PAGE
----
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CHAPEL HILL, N.C. – Triad Golfers Against Cancer has awarded one-year research grants to two physician-scientists at UNC Lineberger Comprehensive Cancer Center. Stefanie Sarantopoulos, MD, PhD, assistant professor of medicine, received $25,000 to study ways of improving survival in patients with leukemia and lymphoma. Andrew Wang, MD, assistant professor of radiation oncology, received $34,000 to develop biologically targeted nanoparticles to better deliver and improve chemo and radiation therapy for rectal cancer.

“The Triad Golfers Against Cancer organization was very pleased to be able to support these projects by Drs. Sarantopolous and Wang. It is always a pleasure to work with the Lineberger Comprehensive Cancer Center. Hopefully these projects will help to ‘speed the cure,’” said Dr. J Bruce Lyon, chair of the Golfers Against Cancer.

Sarantopoulos’ co-investigators include Patricia Ropp, PhD, research associate, and Jenna Wooten, PhD, a postdoctoral research associate, both at UNC Lineberger. The team will conduct laboratory research to define immune markers that predict the development of chronic graft versus host disease (cGVHD) in stem cell transplantation. cGVHD is a serious complication of stem cell and bone marrow transplantation when transplanted immune cells attack both cancer cells (as intended) but also normal tissue. cGVHD is a leading cause of death in patients receiving stem/marrow transplants from donors. If physicians can predict which transplant patients will develop cGVHD, they can give medicines to prevent it.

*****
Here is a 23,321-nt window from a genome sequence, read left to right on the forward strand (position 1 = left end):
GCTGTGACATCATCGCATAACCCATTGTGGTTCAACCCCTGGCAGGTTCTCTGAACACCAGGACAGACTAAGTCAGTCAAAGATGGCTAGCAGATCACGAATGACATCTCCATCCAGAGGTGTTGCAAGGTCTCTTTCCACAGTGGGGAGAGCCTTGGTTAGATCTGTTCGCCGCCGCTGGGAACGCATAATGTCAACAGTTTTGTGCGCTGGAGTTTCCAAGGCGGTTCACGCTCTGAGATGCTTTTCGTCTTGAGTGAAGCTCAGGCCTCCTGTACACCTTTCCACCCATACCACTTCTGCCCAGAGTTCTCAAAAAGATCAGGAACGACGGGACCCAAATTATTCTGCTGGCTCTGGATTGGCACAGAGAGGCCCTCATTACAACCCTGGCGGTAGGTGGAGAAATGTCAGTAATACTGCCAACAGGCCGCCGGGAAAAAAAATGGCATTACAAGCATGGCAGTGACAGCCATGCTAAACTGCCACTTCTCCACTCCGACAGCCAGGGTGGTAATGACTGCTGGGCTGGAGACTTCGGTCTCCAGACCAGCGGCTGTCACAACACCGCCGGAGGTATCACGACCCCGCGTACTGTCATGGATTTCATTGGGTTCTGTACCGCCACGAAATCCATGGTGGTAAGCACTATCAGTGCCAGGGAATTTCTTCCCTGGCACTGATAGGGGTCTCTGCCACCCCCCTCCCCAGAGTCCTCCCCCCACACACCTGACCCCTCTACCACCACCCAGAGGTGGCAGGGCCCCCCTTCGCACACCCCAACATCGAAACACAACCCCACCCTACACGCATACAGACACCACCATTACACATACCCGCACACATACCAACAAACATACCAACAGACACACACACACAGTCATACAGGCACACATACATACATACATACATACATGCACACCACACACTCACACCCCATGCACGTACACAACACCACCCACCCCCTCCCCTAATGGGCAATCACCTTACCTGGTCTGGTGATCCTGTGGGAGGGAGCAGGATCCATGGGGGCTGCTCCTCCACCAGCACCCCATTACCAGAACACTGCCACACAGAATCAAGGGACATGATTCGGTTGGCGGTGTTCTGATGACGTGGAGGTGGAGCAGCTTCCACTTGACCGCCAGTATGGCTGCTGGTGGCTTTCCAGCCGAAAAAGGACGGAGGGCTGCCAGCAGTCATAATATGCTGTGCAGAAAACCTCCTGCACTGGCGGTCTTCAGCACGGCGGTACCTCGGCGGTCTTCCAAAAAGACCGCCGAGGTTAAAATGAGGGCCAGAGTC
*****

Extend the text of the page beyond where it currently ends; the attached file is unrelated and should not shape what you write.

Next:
Wang’s co-investigators are Michael Werner, a postdoctoral research associate, Joel Tepper, MD, Hector MacLean Distinguished Professor, and Adrienne Cox, PhD, associate professor of radiation oncology, both UNC Lineberger faculty members. The team will conduct lab-based research to develop targeted nanoparticles to more effectively deliver drugs that makes tumor cells more sensitive to radiation therapy.

Combined chemo and radiation therapy carries with it a higher risk of an adverse or toxic reaction in a patient than either therapy alone. This limits the number of patients who may safely receive the potentially lifesaving combination therapies. If the delivery method for these drugs could better target and penetrate tumor cells without being toxic to normal tissues, then the more effective combinations of therapies would be available to more patients.

Golfers Against Cancer, founded in 1997, is a national charitable organization that has raised over $10 million to fund cancer research. The Triad GAC , an all-volunteer organization, has raised over $1.5 million, all of which has been donated to four North Carolina research universities – East Carolina, Wake Forest, Duke and UNC. Since 2006, they have funded key research projects at UNC Lineberger totaling $394,000.